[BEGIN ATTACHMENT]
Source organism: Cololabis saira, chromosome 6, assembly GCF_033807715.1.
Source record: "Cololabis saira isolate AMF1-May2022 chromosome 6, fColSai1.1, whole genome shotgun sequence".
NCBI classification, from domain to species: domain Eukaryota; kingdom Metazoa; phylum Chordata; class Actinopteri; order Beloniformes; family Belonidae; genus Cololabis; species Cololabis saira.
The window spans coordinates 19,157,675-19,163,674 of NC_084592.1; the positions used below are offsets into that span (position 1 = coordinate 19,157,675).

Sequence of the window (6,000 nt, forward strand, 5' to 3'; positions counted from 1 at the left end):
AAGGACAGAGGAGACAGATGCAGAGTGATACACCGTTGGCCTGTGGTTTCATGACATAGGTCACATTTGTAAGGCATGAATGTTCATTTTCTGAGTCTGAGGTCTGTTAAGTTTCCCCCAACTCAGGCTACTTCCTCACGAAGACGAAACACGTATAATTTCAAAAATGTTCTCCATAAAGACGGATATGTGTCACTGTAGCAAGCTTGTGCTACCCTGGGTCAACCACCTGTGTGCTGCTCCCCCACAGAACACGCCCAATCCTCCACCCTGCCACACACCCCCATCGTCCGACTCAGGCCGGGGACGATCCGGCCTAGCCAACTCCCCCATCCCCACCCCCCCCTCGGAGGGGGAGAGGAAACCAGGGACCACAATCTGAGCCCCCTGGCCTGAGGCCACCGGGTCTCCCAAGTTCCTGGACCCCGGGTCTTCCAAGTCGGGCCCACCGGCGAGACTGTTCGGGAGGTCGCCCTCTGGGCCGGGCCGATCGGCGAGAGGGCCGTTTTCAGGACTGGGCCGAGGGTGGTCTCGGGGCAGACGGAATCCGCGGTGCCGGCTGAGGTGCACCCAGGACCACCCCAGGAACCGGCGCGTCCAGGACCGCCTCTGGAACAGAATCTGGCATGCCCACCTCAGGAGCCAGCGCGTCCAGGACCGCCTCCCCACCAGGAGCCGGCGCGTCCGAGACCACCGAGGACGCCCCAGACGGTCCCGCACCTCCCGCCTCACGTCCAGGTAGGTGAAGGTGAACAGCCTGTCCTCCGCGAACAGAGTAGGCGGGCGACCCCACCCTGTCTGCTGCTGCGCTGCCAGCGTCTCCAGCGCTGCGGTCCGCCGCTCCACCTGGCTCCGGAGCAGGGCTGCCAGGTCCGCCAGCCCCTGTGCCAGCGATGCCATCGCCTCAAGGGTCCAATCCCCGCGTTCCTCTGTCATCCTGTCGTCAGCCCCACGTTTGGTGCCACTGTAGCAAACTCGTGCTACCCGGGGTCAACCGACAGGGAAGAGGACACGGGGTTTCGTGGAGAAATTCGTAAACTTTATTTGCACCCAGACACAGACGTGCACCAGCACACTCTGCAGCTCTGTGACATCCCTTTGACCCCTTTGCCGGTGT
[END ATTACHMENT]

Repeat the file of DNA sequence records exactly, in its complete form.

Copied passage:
Source organism: Cololabis saira, chromosome 6, assembly GCF_033807715.1.
Source record: "Cololabis saira isolate AMF1-May2022 chromosome 6, fColSai1.1, whole genome shotgun sequence".
NCBI classification, from domain to species: domain Eukaryota; kingdom Metazoa; phylum Chordata; class Actinopteri; order Beloniformes; family Belonidae; genus Cololabis; species Cololabis saira.
The window spans coordinates 19,157,675-19,163,674 of NC_084592.1; the positions used below are offsets into that span (position 1 = coordinate 19,157,675).

Sequence of the window (6,000 nt, forward strand, 5' to 3'; positions counted from 1 at the left end):
AAGGACAGAGGAGACAGATGCAGAGTGATACACCGTTGGCCTGTGGTTTCATGACATAGGTCACATTTGTAAGGCATGAATGTTCATTTTCTGAGTCTGAGGTCTGTTAAGTTTCCCCCAACTCAGGCTACTTCCTCACGAAGACGAAACACGTATAATTTCAAAAATGTTCTCCATAAAGACGGATATGTGTCACTGTAGCAAGCTTGTGCTACCCTGGGTCAACCACCTGTGTGCTGCTCCCCCACAGAACACGCCCAATCCTCCACCCTGCCACACACCCCCATCGTCCGACTCAGGCCGGGGACGATCCGGCCTAGCCAACTCCCCCATCCCCACCCCCCCCTCGGAGGGGGAGAGGAAACCAGGGACCACAATCTGAGCCCCCTGGCCTGAGGCCACCGGGTCTCCCAAGTTCCTGGACCCCGGGTCTTCCAAGTCGGGCCCACCGGCGAGACTGTTCGGGAGGTCGCCCTCTGGGCCGGGCCGATCGGCGAGAGGGCCGTTTTCAGGACTGGGCCGAGGGTGGTCTCGGGGCAGACGGAATCCGCGGTGCCGGCTGAGGTGCACCCAGGACCACCCCAGGAACCGGCGCGTCCAGGACCGCCTCTGGAACAGAATCTGGCATGCCCACCTCAGGAGCCAGCGCGTCCAGGACCGCCTCCCCACCAGGAGCCGGCGCGTCCGAGACCACCGAGGACGCCCCAGACGGTCCCGCACCTCCCGCCTCACGTCCAGGTAGGTGAAGGTGAACAGCCTGTCCTCCGCGAACAGAGTAGGCGGGCGACCCCACCCTGTCTGCTGCTGCGCTGCCAGCGTCTCCAGCGCTGCGGTCCGCCGCTCCACCTGGCTCCGGAGCAGGGCTGCCAGGTCCGCCAGCCCCTGTGCCAGCGATGCCATCGCCTCAAGGGTCCAATCCCCGCGTTCCTCTGTCATCCTGTCGTCAGCCCCACGTTTGGTGCCACTGTAGCAAACTCGTGCTACCCGGGGTCAACCGACAGGGAAGAGGACACGGGGTTTCGTGGAGAAATTCGTAAACTTTATTTGCACCCAGACACAGACGTGCACCAGCACACTCTGCAGCTCTGTGACATCCCTTTGACCCCTTTGCCGGTGT